A UFO-obsessed Republican Congressman has introduced an amendment to the Defense Authorization Act to offer new protection for UFO whistleblowers. Rep. Mike Gallagher has pushed for a new rule to establish a process for receiving reports concerning Unidentified Aerial Phenomena (UAP). It’s hoped that, with these in place, soldiers and contractors will feel more comfortable sharing details of unexplained phenomena they see on the battlefield.
The Drive suggests that this could be a way of resolving the ever-present rumors that the government has evidence of extra-terrestrial life. Those who come forward should feel comfortable that they will not be breaking secrets laws, and will be protected from reprisals. There are some on the UFO speaker circuit, for instance, who say they have proof of alien life but can’t reveal it for fear of imprisonment.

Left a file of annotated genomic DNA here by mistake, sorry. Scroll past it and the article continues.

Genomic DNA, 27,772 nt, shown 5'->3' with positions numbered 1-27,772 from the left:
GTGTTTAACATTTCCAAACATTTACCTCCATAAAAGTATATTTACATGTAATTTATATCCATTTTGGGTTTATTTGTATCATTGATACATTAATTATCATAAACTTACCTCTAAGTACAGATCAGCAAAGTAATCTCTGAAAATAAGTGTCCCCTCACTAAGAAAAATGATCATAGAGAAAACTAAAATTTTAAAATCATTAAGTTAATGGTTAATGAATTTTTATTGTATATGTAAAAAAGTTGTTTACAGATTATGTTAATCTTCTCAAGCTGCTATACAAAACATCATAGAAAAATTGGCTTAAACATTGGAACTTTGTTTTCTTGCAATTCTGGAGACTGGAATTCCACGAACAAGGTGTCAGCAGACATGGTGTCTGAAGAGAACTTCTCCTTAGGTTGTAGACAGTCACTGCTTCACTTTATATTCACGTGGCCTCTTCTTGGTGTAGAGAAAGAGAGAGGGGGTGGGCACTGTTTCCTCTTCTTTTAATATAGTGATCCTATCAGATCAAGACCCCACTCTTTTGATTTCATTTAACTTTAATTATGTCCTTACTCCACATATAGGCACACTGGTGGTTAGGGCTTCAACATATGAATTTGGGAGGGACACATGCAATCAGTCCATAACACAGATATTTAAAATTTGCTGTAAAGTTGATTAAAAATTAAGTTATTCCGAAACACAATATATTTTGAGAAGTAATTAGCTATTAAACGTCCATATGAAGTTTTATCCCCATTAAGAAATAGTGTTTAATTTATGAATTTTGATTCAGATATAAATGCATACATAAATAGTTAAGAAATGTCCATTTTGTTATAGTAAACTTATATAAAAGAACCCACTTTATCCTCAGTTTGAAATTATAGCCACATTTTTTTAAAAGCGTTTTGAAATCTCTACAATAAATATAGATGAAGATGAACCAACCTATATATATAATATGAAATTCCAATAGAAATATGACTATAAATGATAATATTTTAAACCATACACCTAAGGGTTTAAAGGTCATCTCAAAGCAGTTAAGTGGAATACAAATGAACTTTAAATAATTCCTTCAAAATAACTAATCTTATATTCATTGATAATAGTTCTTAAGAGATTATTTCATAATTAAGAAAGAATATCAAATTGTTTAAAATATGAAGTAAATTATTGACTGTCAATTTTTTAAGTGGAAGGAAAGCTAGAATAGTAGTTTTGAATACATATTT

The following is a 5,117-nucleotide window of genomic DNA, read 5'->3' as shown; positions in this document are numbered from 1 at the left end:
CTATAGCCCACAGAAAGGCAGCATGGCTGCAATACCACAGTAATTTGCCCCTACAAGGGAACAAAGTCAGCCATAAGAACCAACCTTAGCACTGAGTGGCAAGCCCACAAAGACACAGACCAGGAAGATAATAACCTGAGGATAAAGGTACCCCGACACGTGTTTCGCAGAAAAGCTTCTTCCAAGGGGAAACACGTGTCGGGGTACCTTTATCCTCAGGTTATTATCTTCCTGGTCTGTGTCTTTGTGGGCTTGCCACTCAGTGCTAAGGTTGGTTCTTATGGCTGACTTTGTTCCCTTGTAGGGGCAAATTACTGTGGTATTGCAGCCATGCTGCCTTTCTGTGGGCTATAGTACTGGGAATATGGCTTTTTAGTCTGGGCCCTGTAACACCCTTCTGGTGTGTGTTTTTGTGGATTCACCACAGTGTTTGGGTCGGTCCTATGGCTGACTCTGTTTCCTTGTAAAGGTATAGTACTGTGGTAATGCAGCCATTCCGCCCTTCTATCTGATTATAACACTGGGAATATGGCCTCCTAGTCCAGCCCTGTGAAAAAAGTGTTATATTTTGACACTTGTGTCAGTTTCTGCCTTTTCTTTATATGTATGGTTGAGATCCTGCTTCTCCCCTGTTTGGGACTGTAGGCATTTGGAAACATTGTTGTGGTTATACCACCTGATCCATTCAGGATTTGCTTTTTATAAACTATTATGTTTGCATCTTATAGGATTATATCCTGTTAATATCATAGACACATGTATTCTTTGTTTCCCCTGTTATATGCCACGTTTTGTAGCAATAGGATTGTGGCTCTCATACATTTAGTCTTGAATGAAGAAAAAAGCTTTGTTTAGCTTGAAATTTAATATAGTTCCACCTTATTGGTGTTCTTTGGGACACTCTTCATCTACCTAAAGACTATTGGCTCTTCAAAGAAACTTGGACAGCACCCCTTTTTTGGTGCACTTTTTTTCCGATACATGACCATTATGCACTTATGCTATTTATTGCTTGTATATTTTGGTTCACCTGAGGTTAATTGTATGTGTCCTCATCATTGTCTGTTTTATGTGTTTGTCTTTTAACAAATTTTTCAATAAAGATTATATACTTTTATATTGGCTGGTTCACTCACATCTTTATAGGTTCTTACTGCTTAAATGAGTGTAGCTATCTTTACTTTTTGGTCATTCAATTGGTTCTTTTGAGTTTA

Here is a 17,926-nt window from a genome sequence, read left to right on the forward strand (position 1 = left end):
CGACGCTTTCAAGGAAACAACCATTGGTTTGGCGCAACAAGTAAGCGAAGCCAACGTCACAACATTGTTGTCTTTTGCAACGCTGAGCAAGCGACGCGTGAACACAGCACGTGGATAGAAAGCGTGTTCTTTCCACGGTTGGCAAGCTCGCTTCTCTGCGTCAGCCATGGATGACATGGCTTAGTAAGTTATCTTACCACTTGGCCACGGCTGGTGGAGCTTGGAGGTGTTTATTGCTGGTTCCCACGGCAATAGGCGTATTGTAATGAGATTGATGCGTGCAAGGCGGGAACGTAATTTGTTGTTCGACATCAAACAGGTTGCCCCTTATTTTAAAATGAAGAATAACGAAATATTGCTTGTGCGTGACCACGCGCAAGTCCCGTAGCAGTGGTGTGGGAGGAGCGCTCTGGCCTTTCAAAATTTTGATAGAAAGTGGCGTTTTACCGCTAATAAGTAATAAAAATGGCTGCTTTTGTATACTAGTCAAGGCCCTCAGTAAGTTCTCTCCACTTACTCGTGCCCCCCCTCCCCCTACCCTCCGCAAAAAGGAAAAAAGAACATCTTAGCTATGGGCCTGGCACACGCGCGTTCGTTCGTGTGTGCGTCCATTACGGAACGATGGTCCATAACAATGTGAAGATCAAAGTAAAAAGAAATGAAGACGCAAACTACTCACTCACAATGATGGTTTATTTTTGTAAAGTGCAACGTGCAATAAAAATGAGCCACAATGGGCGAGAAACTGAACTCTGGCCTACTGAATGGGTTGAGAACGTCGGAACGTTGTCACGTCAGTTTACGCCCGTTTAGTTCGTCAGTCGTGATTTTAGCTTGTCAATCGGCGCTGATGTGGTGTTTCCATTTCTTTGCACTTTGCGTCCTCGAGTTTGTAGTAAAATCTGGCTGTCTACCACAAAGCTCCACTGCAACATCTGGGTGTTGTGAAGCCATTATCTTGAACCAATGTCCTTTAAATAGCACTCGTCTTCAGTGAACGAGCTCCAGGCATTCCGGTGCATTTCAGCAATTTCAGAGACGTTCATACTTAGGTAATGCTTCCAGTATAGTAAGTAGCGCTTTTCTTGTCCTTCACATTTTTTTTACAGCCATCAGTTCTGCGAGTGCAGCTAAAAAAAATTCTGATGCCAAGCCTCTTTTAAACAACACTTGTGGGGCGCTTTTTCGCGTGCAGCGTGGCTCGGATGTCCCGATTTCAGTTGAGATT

The notion that the US has had secret dealings with alien life is something of a hobby-horse for Gallagher. Back in May, Politico reported that Gallagher used a House Intelligence Committee meeting to needle Pentagon officials about a glowing orb floating over Montana that briefly shut down a nuclear weapons facility in 1967. That story apparently comes from the book Unidentified: The UFO Phenomenon, from former USAF airman Robert Salas. At the time, Pentagon officials denied that there was any secret trove of evidence concerning alien life.
In 2020, the Pentagon released a series of videos that it had received concerning UAPs, showing pilots capturing something moving across their view. But officials added that there was nothing more to share, and that it has not been able to prove to anyone's satisfaction that the events featured are the result of alien incursion.